The Real Reason Nintendo Made MiiVerse

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I probably should’ve talked about this before the Xbox One’s unveiling, but recent developments in MiiVerse have actually made me optimistic about the service (and Nintendo’s whole platform) despite how much people like to laugh at those developments.

Of course I’m talking about the people posting questions about how to get past certain parts of Super Metroid, which came out on the Wii U Virtual Console not too long ago. You can laugh at people all you want for not knowing how to plant a morph ball bomb, or for being too coddled by modern games, but isn’t this pretty much exactly why Nintendo designed MiiVerse?

What Nintendo has done is basically take the GameFAQs forums and built them into an entire console. Valve has pretty much done the same thing and even let users upload guides. I actually see it as a nice alternative to the way games are designed to help players now.

MiiVerse really plays into how Nintendo used to develop games in the past. Miyamoto often recounts how he designed the original Legend of Zelda on the NES to be a bit mysterious so that players would figure the game out by sharing information. I can tell you right now a lot of people probably got through NES and Super NES games by discussing them with their friends at school. We always used outside help to get through games, we just didn’t always have the internet for it. MiiVerse is basically that old philosophy taken online and designed as part of the console’s OS.

Even Sony’s doing something towards a similar purpose with the PS4. Being able to livestream games while your friends watch and engage in party chat is pretty much the same as playing an old game with your friends watching at your house, just online. Sony’s even throwing in the ability for your friend to take the controls over PSN. I wouldn’t be surprised if Sony and Microsoft evoked the idea of having discussion forums for each game built into the console as well. I think it could end up being a better way to help people finish games.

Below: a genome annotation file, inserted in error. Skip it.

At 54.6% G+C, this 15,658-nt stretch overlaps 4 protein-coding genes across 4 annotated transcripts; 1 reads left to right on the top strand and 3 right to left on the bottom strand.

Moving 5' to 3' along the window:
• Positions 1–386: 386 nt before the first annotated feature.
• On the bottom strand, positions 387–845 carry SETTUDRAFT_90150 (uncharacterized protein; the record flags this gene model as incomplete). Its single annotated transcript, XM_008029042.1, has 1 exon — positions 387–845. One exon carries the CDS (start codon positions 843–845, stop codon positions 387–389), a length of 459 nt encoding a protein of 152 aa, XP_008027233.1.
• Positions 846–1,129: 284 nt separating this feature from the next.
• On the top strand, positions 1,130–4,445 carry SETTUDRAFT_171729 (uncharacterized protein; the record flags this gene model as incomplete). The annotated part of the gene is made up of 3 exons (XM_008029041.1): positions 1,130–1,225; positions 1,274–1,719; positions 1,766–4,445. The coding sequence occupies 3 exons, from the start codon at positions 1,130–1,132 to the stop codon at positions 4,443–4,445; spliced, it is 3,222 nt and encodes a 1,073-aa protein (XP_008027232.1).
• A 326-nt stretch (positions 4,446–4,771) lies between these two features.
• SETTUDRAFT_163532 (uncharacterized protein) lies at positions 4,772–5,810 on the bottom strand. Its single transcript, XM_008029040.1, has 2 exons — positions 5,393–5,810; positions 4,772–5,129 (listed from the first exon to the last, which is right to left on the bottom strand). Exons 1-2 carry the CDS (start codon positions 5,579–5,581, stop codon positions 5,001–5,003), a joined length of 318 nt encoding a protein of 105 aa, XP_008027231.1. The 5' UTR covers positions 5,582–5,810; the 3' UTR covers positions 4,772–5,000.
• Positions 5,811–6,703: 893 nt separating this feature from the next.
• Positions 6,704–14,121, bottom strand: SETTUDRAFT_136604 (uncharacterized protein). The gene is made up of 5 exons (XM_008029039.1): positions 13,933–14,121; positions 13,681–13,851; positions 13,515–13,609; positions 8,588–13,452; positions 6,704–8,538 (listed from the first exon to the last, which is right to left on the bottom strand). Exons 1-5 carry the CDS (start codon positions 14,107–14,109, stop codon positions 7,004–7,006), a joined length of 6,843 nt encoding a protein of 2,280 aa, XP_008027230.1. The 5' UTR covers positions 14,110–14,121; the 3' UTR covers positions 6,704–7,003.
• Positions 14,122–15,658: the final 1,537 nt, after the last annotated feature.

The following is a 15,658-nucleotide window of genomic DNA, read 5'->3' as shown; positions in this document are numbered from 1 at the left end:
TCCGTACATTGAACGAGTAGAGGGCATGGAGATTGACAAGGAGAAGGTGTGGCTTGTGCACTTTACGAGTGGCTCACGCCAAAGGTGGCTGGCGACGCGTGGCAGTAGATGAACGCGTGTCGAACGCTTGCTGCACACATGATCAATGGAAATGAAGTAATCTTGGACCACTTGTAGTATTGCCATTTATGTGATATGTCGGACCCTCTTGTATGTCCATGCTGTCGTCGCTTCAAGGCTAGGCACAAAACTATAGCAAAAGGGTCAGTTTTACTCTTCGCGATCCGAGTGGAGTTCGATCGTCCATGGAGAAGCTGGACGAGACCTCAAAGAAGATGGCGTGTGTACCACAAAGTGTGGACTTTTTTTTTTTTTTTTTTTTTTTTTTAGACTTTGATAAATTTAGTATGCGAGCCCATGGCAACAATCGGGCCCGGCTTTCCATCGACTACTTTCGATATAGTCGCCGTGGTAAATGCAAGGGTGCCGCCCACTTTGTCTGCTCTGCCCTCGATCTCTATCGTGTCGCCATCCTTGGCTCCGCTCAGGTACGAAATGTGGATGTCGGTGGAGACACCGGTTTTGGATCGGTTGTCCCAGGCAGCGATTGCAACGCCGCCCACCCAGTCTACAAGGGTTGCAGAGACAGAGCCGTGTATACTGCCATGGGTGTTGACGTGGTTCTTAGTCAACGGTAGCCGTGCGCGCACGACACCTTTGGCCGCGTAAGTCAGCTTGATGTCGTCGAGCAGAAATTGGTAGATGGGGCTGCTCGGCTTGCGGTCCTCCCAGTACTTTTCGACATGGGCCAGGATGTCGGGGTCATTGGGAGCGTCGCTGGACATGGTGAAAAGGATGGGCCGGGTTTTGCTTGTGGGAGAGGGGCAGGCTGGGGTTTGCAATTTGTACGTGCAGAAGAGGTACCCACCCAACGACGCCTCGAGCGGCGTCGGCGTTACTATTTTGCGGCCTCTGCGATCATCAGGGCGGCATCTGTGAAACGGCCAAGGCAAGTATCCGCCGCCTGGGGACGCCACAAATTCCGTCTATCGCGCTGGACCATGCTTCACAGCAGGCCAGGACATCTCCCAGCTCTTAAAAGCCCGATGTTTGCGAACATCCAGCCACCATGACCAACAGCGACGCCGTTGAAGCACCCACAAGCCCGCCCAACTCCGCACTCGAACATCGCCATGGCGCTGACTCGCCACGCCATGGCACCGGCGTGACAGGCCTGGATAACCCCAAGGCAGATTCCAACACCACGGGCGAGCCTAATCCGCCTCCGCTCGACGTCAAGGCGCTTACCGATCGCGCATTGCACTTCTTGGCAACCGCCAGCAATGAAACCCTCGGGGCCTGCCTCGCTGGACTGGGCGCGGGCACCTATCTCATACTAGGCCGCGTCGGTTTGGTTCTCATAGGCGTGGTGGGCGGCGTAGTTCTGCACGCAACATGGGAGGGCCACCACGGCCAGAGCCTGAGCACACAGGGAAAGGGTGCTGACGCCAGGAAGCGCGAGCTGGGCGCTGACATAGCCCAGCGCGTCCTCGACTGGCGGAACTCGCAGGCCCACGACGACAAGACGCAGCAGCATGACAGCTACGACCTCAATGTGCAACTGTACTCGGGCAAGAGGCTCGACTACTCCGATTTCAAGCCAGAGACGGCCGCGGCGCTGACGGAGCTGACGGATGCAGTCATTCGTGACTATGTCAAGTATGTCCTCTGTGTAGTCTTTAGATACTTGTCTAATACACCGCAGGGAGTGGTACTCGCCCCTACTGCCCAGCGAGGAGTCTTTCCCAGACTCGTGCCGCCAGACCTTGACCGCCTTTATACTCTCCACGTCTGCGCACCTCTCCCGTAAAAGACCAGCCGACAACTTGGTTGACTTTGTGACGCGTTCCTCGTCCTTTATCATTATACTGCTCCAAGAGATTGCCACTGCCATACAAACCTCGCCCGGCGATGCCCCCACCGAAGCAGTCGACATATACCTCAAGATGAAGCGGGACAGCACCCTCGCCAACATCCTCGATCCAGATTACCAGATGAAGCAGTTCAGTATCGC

For a while now Nintendo has been trying to find ways to help out gamers who might have trouble with the latest Mario games (like me), going through methods like super guides or items that appear after the 15th time you’ve died. Other developers have pretty much just made every game treat you like an idiot. Why not just let the community help each player out?

What if every developer made games knowing that such a socially-driven, communal help system existed at the platform level? It’s not unlike how Demon’s Souls was designed, but now potentially every game would have access to such a system. Might that encourage more developers to make games more challenging, or at least not needlessly hold players’ hands so much?

That’s probably a fantasy but I think it would be preferable to how games currently treat everybody like the lowest common denominator. Reliance on community help would let game difficulty be more flexible — let the people who can figure out the game for themselves figure it out, and let everyone else just ask around on the discussion boards.

Oh, and if nothing else these MiiVerse posts show that Virtual Console is indeed exposing classic games to new audiences, not just cashing in on nostalgia.

BULLETS:

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